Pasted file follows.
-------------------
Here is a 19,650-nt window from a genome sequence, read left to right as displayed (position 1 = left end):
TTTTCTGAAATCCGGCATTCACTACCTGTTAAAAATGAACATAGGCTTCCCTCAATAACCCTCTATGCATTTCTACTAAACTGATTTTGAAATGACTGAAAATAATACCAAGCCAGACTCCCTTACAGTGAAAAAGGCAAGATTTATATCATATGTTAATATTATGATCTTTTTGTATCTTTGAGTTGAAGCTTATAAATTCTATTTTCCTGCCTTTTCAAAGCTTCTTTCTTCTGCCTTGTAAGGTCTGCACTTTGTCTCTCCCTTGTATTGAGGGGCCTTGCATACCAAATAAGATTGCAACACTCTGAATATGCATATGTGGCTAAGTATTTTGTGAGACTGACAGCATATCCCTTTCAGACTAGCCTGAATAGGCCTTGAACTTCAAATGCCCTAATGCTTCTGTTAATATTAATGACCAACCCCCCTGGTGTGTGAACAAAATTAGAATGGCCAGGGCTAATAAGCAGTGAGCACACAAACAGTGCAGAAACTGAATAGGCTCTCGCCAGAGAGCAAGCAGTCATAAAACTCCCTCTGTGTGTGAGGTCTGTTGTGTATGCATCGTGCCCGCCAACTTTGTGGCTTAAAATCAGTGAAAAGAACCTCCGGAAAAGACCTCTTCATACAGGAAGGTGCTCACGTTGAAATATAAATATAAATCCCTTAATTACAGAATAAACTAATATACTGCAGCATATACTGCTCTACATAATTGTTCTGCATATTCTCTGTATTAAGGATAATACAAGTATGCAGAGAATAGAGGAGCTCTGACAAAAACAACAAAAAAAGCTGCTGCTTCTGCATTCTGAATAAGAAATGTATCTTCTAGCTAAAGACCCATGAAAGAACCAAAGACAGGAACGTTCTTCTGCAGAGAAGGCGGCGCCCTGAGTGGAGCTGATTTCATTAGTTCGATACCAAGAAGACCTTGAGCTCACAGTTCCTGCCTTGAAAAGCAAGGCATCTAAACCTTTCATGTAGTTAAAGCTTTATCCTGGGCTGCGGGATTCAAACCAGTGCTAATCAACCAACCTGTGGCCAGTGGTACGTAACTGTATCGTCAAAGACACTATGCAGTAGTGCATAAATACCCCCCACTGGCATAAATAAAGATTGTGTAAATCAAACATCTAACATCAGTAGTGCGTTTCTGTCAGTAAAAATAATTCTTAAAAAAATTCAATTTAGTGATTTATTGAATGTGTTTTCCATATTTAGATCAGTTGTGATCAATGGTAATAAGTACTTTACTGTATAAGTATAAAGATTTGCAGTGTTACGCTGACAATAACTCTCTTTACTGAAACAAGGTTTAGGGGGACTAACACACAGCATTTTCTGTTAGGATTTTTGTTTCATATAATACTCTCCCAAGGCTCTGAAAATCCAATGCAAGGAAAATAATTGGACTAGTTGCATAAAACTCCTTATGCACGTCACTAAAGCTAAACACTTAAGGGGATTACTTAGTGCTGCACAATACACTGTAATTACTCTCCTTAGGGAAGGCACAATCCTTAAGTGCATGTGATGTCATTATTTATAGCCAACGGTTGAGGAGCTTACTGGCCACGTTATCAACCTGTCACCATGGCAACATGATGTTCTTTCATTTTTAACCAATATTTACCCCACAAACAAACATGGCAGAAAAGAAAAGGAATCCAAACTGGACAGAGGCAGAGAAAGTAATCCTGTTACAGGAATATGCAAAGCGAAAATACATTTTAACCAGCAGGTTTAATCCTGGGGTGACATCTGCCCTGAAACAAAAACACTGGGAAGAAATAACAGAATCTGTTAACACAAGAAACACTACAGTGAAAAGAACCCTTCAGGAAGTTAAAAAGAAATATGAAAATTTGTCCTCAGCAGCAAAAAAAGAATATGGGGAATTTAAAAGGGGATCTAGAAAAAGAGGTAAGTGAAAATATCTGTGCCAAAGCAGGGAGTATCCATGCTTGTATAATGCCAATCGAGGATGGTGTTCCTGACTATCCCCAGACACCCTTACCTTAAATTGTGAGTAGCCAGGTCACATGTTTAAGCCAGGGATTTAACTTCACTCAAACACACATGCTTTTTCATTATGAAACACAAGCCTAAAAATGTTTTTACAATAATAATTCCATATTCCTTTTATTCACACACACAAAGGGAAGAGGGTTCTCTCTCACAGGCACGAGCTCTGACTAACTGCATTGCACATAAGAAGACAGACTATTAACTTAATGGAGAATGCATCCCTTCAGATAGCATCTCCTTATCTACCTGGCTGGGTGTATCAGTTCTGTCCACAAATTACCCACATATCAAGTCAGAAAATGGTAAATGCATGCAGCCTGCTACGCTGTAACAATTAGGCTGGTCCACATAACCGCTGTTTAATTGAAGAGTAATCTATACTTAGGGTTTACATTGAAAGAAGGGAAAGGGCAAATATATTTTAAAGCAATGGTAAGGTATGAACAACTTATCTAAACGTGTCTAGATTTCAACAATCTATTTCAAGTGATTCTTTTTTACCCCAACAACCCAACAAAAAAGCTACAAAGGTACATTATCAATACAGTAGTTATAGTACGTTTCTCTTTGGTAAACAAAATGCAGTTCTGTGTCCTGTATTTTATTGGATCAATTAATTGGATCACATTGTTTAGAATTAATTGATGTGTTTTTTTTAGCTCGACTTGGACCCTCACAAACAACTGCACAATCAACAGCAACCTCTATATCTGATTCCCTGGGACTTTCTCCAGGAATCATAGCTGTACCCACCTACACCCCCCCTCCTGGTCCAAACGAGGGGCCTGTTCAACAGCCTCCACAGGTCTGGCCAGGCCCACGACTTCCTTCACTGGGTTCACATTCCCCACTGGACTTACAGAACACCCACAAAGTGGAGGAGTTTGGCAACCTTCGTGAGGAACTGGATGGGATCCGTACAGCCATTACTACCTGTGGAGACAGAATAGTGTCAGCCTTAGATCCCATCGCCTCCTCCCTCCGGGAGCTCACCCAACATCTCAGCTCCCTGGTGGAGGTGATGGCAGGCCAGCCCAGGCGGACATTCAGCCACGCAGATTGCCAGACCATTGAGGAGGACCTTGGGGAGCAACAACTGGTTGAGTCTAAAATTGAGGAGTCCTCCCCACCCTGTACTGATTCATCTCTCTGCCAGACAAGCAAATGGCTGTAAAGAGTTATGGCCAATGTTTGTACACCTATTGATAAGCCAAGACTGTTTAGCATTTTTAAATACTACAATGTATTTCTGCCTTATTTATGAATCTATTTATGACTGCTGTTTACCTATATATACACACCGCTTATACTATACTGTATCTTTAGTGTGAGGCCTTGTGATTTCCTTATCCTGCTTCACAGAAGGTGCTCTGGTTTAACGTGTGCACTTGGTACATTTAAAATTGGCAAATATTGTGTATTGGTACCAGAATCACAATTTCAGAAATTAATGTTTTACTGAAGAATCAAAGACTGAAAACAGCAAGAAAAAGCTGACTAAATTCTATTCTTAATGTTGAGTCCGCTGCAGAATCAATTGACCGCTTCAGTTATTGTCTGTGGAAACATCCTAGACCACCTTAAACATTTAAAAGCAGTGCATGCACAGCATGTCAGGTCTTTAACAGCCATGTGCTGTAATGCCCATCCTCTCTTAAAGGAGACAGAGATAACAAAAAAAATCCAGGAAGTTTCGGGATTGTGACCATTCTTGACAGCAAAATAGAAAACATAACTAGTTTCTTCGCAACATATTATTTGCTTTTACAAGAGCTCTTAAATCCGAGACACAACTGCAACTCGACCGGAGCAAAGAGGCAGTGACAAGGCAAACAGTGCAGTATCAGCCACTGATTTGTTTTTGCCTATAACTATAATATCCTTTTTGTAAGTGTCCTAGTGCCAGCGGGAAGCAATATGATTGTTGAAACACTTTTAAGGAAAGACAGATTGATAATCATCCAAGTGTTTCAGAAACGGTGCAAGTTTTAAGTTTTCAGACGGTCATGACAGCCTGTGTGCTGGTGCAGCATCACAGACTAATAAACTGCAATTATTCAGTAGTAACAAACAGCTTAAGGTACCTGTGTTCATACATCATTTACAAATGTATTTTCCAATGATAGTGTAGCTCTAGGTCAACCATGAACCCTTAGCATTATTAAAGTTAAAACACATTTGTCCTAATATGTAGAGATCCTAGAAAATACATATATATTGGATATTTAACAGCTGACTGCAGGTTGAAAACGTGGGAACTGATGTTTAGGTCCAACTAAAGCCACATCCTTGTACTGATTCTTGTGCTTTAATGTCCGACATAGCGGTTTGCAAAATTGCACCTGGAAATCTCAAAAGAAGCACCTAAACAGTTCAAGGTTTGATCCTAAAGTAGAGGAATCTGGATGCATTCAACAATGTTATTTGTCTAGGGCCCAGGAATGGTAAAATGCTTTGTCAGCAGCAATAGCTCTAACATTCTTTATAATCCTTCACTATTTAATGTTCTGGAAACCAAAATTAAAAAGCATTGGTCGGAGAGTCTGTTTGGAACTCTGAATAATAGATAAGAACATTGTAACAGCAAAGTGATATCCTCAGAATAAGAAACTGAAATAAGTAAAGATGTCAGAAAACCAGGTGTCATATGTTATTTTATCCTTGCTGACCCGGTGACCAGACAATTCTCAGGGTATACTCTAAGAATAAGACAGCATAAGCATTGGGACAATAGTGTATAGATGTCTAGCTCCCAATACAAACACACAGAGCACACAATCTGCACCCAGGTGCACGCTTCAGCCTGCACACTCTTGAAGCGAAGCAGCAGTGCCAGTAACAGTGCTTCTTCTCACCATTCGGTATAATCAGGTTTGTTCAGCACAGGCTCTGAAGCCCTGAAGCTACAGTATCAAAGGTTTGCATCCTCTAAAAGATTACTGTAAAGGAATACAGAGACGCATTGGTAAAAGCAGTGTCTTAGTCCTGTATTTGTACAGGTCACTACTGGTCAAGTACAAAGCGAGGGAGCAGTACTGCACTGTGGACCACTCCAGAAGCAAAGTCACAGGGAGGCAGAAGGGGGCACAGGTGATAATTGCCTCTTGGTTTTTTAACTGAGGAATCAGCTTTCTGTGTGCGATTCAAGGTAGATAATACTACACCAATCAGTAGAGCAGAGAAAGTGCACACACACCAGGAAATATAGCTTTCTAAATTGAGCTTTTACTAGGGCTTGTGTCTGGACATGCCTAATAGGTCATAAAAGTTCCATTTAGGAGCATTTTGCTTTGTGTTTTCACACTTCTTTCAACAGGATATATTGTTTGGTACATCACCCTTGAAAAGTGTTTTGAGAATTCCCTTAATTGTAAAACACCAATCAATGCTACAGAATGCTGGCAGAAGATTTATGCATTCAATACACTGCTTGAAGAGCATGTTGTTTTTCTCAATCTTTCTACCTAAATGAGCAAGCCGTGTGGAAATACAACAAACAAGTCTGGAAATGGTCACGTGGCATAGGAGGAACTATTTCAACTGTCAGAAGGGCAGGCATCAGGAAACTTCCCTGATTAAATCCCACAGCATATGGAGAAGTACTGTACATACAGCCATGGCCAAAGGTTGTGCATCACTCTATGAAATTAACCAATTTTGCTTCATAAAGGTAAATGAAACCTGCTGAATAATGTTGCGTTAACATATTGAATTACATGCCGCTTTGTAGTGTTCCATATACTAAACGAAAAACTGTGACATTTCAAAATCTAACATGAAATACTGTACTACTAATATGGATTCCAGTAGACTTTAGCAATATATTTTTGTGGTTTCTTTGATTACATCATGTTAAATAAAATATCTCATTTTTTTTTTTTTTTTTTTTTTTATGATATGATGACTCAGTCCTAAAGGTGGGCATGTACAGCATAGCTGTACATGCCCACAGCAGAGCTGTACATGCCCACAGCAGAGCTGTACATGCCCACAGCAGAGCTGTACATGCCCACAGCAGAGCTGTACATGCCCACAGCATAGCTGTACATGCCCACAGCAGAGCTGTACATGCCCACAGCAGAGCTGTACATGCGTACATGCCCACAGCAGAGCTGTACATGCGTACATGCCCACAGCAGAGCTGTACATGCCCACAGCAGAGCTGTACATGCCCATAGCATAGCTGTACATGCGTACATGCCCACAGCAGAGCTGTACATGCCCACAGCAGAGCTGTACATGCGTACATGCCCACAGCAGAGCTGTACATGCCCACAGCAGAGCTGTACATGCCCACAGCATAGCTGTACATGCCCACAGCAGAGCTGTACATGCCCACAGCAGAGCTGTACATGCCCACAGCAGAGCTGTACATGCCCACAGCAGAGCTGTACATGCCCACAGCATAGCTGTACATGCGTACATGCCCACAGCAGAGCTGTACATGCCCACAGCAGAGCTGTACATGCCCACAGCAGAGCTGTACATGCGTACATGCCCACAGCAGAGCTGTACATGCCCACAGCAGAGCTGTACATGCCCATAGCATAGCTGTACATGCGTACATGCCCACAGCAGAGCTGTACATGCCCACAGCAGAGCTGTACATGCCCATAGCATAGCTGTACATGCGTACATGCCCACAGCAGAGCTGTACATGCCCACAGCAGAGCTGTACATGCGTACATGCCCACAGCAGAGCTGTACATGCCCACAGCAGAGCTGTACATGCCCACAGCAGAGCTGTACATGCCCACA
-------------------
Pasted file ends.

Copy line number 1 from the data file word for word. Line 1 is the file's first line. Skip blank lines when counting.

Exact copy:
Here is a 19,650-nt window from a genome sequence, read left to right as displayed (position 1 = left end):